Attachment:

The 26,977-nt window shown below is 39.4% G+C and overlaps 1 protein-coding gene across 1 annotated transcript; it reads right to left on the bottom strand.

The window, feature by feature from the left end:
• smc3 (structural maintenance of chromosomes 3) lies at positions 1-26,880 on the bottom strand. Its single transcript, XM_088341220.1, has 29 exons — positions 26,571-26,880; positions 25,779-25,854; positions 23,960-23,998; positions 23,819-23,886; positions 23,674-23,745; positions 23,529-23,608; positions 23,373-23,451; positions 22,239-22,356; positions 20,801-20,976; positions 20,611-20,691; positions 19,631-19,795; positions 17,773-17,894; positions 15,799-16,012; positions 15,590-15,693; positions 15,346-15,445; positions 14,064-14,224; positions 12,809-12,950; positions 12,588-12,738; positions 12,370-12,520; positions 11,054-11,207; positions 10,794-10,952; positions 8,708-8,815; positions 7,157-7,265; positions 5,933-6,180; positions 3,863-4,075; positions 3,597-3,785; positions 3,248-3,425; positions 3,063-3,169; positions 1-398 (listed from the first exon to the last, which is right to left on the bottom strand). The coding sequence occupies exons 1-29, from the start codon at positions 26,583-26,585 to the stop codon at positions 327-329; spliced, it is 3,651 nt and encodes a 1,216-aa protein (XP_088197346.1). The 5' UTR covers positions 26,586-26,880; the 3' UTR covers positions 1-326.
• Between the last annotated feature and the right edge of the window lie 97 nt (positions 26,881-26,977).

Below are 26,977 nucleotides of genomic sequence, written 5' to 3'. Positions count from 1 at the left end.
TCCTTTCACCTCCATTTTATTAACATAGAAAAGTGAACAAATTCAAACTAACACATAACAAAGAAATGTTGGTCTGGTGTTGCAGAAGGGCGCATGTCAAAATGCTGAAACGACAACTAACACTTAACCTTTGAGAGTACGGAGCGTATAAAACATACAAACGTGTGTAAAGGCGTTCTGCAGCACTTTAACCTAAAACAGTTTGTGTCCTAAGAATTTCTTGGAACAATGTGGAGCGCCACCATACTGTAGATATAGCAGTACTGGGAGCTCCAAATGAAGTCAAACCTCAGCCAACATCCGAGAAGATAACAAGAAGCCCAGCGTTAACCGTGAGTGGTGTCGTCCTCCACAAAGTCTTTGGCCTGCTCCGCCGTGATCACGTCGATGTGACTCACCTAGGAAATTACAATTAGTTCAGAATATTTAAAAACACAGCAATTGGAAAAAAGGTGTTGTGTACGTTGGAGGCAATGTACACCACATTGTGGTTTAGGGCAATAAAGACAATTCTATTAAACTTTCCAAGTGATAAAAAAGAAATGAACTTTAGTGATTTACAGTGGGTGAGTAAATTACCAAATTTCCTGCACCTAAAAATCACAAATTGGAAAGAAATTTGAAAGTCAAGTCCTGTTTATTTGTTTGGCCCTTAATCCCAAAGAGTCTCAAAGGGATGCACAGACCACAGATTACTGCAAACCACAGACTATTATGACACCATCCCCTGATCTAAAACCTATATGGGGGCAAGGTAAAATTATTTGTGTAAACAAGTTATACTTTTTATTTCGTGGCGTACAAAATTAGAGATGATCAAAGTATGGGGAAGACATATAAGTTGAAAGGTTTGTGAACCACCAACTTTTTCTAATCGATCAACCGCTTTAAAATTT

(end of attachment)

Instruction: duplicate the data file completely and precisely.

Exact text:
The 26,977-nt window shown below is 39.4% G+C and overlaps 1 protein-coding gene across 1 annotated transcript; it reads right to left on the bottom strand.

The window, feature by feature from the left end:
• smc3 (structural maintenance of chromosomes 3) lies at positions 1-26,880 on the bottom strand. Its single transcript, XM_088341220.1, has 29 exons — positions 26,571-26,880; positions 25,779-25,854; positions 23,960-23,998; positions 23,819-23,886; positions 23,674-23,745; positions 23,529-23,608; positions 23,373-23,451; positions 22,239-22,356; positions 20,801-20,976; positions 20,611-20,691; positions 19,631-19,795; positions 17,773-17,894; positions 15,799-16,012; positions 15,590-15,693; positions 15,346-15,445; positions 14,064-14,224; positions 12,809-12,950; positions 12,588-12,738; positions 12,370-12,520; positions 11,054-11,207; positions 10,794-10,952; positions 8,708-8,815; positions 7,157-7,265; positions 5,933-6,180; positions 3,863-4,075; positions 3,597-3,785; positions 3,248-3,425; positions 3,063-3,169; positions 1-398 (listed from the first exon to the last, which is right to left on the bottom strand). The coding sequence occupies exons 1-29, from the start codon at positions 26,583-26,585 to the stop codon at positions 327-329; spliced, it is 3,651 nt and encodes a 1,216-aa protein (XP_088197346.1). The 5' UTR covers positions 26,586-26,880; the 3' UTR covers positions 1-326.
• Between the last annotated feature and the right edge of the window lie 97 nt (positions 26,881-26,977).

Below are 26,977 nucleotides of genomic sequence, written 5' to 3'. Positions count from 1 at the left end.
TCCTTTCACCTCCATTTTATTAACATAGAAAAGTGAACAAATTCAAACTAACACATAACAAAGAAATGTTGGTCTGGTGTTGCAGAAGGGCGCATGTCAAAATGCTGAAACGACAACTAACACTTAACCTTTGAGAGTACGGAGCGTATAAAACATACAAACGTGTGTAAAGGCGTTCTGCAGCACTTTAACCTAAAACAGTTTGTGTCCTAAGAATTTCTTGGAACAATGTGGAGCGCCACCATACTGTAGATATAGCAGTACTGGGAGCTCCAAATGAAGTCAAACCTCAGCCAACATCCGAGAAGATAACAAGAAGCCCAGCGTTAACCGTGAGTGGTGTCGTCCTCCACAAAGTCTTTGGCCTGCTCCGCCGTGATCACGTCGATGTGACTCACCTAGGAAATTACAATTAGTTCAGAATATTTAAAAACACAGCAATTGGAAAAAAGGTGTTGTGTACGTTGGAGGCAATGTACACCACATTGTGGTTTAGGGCAATAAAGACAATTCTATTAAACTTTCCAAGTGATAAAAAAGAAATGAACTTTAGTGATTTACAGTGGGTGAGTAAATTACCAAATTTCCTGCACCTAAAAATCACAAATTGGAAAGAAATTTGAAAGTCAAGTCCTGTTTATTTGTTTGGCCCTTAATCCCAAAGAGTCTCAAAGGGATGCACAGACCACAGATTACTGCAAACCACAGACTATTATGACACCATCCCCTGATCTAAAACCTATATGGGGGCAAGGTAAAATTATTTGTGTAAACAAGTTATACTTTTTATTTCGTGGCGTACAAAATTAGAGATGATCAAAGTATGGGGAAGACATATAAGTTGAAAGGTTTGTGAACCACCAACTTTTTCTAATCGATCAACCGCTTTAAAATTT